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October 09, 2019

Doodling With A Purpose: Manjul

As told to Huzan Tata. Illustration by Osheen Siva

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Regular readers of newspapers would have come across his cartoons every day, but the rest of us can now follow his characters on his website and social media handles too, where they have been given a new lease of life. Manjul describes himself as an ‘independent editorial cartoonist’, and he has been interpreting politics and current affairs through single-frame cartoons for almost three decades. His drawings, while humorous, are particularly refreshing today as they provide a straightforward perspective in the midst of the sensational news coverage we are bombarded with.

“I started doodling pretty early on in life, winning an inter-school art competition in the sixth standard in the early ’80s. Most of us were either into outdoor games or comic books as TV was available for only a few hours a week. I was an avid reader of comics. Indira Gandhi’s assassination, the anti-Sikh riots, Rajiv Gandhi’s ascent to power…all these incidents initiated me into the intense world of political happenings. Then around 1988, a cop once asked me for a bribe, which made me feel absolutely powerless in front of the system. It was then that I decided to find a means to vent my feelings. I happened to meet Rajni Gupta, the director of the media house Jagran Group, who gave me my first break at 16, and that’s when I started drawing cartoons professionally.”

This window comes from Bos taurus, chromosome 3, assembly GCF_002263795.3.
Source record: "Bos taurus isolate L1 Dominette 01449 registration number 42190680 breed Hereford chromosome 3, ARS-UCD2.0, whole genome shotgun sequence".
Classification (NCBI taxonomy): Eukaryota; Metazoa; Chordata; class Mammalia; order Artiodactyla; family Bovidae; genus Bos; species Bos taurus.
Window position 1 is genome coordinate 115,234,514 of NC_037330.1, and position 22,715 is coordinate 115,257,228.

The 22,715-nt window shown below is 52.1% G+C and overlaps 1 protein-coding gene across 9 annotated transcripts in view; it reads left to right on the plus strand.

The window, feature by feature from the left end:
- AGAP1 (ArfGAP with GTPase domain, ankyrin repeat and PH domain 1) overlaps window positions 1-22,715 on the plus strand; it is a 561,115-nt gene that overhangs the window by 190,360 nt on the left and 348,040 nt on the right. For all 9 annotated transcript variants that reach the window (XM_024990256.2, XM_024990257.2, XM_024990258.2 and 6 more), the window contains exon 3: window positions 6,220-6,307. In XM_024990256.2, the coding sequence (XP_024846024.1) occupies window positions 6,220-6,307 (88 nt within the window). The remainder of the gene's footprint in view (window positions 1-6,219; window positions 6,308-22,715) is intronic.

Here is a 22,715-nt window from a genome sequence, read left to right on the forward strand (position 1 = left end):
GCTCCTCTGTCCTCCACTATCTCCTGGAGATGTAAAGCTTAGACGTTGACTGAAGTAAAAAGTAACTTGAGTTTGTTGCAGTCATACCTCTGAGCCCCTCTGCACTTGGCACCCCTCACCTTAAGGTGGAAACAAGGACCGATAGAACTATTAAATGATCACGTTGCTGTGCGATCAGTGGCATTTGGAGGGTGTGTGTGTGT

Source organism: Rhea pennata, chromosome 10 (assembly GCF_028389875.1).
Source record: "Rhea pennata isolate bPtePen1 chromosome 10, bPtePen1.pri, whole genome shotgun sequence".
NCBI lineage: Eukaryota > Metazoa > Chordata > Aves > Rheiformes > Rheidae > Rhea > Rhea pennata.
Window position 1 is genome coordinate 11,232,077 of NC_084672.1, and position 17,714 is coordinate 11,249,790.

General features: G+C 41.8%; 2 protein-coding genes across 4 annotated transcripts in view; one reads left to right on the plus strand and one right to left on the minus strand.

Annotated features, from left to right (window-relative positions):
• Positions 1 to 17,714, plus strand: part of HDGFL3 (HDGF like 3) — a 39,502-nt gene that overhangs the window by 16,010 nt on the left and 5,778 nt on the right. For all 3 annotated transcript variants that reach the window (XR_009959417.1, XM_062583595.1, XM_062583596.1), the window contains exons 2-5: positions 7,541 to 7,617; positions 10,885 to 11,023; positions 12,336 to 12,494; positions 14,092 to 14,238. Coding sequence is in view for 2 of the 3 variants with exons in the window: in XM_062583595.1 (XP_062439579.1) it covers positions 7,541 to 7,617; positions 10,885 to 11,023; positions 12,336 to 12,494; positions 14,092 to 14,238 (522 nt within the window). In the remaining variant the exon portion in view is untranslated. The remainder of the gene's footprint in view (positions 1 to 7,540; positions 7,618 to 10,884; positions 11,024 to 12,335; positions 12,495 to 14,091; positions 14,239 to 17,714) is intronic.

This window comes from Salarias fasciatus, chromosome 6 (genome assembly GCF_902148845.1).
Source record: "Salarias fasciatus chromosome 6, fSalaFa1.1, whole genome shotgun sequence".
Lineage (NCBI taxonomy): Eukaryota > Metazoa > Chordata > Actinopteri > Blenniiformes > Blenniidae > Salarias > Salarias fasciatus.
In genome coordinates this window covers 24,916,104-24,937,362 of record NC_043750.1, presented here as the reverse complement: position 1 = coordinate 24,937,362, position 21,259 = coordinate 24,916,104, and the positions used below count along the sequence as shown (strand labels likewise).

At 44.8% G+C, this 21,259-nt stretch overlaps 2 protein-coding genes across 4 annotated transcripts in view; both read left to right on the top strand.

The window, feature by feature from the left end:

“A comic is seen as a source of amusement, but if one adds a sharp political point to it, it becomes a very potent weapon to spread a message. Drawing cartoons about current affairs is challenging because a cartoonist has to constantly come up with fresh ideas, while history keeps repeating itself in India. The place, name, and time may change but the basic nature of most events remains the same.”

“When I started out, there was no social media and mainstream media had much more credibility. Readers used to enjoy cartoons for what they were. In the recent past, people have become alarmingly sensitive and divisive. Social media and its political funding have changed the way readers look at cartoons. In this polarised atmosphere, the threat of backlash is always there. But this is what the new establishment wants. It wants us to be afraid of them, but I am too old to change now. In my eyes, cartoonists are not afraid of anyone.”

“Any kind of genuine criticism is always welcome, but I don’t pay heed to everybody on social media. Most trolls are just there to abuse people and to compel them to leave the platform. There’s also the option of muting or blocking trolls. I use it all the time.”

“I have heard stories about the censorship of cartoons imposed by the government during the Emergency. I have also fought with editors who tried to censor my cartoons. Twice in my life, I’ve been asked to draw certain types of cartoons I didn’t agree with, and both times I decided to quit my job. I’ve realised that nowadays almost all editors are afraid, and are unwilling to publish cartoons about certain political characters. It is definitely a harrowing time for cartoonists. I am able to survive because I am a freelancer and have many clients, but I assume my friends working for a single publication are not so lucky, and they may have to exercise self-censorship.”

“The government should ensure a safe atmosphere for artistes to perform, and there should be no censorship on art forms. It is probably too much to ask for in a country where people don’t even have basic amenities. I find the web very helpful as it gives everybody a voice. Rather than regulating and censoring the web — which is a near impossible task — governments should focus on taking full advantage of the medium to help people become more informed. Again, this may be too much to ask, as no government wants an enlightened voter.”

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